When I got back from part 1 of my new shingles shot and a trip to Trader Joe's, I had an urgent need to bake my favorite Black Pepper & Cumin cookies. It's been several years and although I don't like to have cookies around, these are sweet, savory,and spicy -- for me, perfect because I don't really have a sweet tooth.Recipe is in NY Times cooking app - let me know if you want the recipe.
So - it's Christmas Eve as I write this. The holiday has good memories for me. When my grandparents emigrated from Poland in the early 20th century, they thought Christmas was an American holiday. They had never encountered it in Poland. While they celebrated the minor holiday of Chanukah with lighting the candles, eating potato latkes and giving the children chocolate coins wrapped in foil, it was an unimportant blip on the Jewish calendar. But because they wanted their American-born children to feel American, they also put up stockings for my mother and her brothers on Christmas Eve. The gifts were chocolate-covered cherries and an orange for each of them.
I grew up in Montclair, NJ, where there were not many Jewish families. I was the only one in my class. In my home, we lit the menorah and ate latkes on Chanukah, which usually fell around Christmas. So every year, my mother asked, "when do you want your gifts, kids? Christmas or Chanukah?" No contest. That way, when we went back to school and our classmates asked "what did you get for Christmas?" we would have an answer. My parents knew it was uncomfortable for us. But we also knew it was not our holiday - we were just getting our Chanukah presents all on one day.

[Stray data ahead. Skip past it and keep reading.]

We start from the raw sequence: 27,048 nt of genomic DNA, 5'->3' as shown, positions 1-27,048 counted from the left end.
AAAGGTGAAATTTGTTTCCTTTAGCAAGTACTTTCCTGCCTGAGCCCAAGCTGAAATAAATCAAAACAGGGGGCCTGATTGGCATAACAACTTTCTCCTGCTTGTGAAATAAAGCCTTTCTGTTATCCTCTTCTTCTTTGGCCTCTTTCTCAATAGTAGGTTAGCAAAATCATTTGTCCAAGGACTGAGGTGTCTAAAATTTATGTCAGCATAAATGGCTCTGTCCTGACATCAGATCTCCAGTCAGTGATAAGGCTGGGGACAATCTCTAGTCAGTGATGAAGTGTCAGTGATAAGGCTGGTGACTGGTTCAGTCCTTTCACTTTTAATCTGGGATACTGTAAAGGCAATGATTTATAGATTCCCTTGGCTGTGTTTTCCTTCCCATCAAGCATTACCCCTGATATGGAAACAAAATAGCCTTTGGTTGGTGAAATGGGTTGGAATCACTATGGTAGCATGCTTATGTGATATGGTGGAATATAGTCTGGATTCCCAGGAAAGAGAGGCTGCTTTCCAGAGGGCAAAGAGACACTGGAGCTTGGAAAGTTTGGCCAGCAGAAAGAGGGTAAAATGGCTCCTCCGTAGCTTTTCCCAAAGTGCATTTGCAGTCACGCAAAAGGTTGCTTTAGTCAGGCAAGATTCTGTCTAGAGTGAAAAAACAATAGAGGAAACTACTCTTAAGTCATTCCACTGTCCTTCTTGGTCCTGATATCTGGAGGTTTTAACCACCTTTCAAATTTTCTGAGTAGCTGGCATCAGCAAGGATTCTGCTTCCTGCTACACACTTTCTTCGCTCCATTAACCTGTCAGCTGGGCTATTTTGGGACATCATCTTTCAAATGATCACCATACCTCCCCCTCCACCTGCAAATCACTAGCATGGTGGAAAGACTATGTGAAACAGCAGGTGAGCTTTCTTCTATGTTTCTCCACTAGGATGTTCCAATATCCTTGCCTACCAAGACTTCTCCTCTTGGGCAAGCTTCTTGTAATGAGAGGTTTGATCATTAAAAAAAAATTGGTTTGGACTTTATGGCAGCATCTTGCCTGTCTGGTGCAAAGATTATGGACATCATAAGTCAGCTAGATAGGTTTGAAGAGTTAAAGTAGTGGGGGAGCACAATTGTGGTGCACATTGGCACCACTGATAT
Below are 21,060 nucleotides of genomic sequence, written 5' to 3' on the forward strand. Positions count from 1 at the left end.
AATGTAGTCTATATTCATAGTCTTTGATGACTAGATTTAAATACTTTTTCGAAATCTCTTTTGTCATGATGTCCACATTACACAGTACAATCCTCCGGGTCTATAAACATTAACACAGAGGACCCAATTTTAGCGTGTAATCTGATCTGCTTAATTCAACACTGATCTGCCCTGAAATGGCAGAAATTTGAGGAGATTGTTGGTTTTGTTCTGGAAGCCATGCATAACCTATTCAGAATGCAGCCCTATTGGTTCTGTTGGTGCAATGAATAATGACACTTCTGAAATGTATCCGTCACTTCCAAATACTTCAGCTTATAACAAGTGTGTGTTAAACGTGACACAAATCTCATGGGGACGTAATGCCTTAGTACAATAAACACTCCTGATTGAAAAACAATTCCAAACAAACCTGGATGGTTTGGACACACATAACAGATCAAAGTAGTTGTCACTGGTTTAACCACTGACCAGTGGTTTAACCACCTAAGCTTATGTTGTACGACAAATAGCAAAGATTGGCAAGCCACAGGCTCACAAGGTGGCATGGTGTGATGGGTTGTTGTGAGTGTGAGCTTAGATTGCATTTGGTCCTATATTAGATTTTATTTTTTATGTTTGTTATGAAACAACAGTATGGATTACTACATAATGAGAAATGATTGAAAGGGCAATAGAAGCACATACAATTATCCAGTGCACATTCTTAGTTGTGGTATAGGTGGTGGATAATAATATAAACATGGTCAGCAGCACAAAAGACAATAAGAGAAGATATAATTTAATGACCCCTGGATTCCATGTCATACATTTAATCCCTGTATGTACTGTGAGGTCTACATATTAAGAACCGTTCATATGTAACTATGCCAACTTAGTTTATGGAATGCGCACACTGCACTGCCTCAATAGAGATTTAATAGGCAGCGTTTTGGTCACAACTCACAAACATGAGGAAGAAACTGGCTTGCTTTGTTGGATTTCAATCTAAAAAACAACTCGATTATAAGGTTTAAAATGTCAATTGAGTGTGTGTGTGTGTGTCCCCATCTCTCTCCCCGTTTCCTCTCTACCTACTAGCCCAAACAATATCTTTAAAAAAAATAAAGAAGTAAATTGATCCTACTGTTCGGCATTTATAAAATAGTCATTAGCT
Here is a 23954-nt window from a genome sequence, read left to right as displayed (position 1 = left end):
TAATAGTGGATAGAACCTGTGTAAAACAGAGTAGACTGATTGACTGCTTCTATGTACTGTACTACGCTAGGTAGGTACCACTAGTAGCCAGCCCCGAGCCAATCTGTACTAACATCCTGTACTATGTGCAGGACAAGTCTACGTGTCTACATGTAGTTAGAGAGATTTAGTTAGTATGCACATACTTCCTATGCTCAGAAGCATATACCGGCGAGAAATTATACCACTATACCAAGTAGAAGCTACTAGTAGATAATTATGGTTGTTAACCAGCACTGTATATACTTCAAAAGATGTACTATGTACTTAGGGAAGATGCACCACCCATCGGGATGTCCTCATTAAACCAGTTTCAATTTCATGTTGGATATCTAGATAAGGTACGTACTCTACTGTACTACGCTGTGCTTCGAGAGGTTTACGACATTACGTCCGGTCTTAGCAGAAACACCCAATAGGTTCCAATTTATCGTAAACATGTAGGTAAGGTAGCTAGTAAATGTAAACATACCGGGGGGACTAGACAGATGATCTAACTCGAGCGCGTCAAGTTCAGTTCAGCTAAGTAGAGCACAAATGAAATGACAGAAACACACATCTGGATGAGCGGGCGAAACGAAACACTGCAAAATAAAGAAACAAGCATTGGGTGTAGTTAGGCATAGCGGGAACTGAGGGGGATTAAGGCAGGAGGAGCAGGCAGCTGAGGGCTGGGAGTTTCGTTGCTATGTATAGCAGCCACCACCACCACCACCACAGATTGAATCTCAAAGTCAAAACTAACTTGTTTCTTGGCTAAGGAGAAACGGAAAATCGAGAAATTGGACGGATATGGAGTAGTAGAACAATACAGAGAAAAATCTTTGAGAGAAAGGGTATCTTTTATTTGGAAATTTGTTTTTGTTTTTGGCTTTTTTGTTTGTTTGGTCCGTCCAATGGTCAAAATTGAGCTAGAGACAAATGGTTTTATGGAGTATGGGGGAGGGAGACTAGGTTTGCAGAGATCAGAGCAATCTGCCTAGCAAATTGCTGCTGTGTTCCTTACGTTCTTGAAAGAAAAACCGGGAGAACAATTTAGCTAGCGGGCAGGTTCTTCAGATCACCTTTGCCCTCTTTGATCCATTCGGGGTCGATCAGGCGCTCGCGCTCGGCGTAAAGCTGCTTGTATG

NO tree - that was o-u-t. So I got my tree fix by going to my friend Bill's house every Christmas eve and helping to decorate his tree. I loved it. And in school, I sang Christmas carols in the chorus, just ignoring the religious meaning and enjoying the beauty of the music. I still do.
Luckily, my children grew up in a community with enough Jewish people that they did not have to feel like outsiders. So Chanukah is gift time for us.
OK - here's the big question: Why do American Jews eat Chinese food on Christmas? (and go to the movies)
If you have seen the movie The Christmas Story, you know what I am talking about. (of course, the family in the movie wasn't necessarily Jewish - but we know that they must have been).
You may think it's a cliché and yes - it's a stereotype, but there is truth behind it.
This tradition began on the lower East Side of Manhattan in the early 20th century. The Jewish immigrants from Eastern Europe and the Chinese immigrants lived side-by-side and they were the only two non-Christian groups at that time. Neither celebrated Christmas: they were linked by their "otherness"-- unassimilated, unaccepted -- and in any case, the only restaurants open on Christmas were the Chinese ones. If you were Jewish and wanted to eat out on that holiday, that was the only option.
Even today - what do many Jewish people do on Christmas when everybody else is having Christmas dinner with their families and opening their gifts? We go to the movies (which are always open on Christmas) and go out for Chinese food (or Indian) afterwards. Honestly!
Sadly, there is nothing good playing around West Palm Beach - just testosterone movies, from what I can see. And my cousin Mimi doesn't like Chinese food...and I haven't found a good one around here, anyway. We were just at our nearby Indian restaurant, so that's out. Thai? Asian fusion? We'll figure it out.
Happy Christmas and Happy New Year to all of you.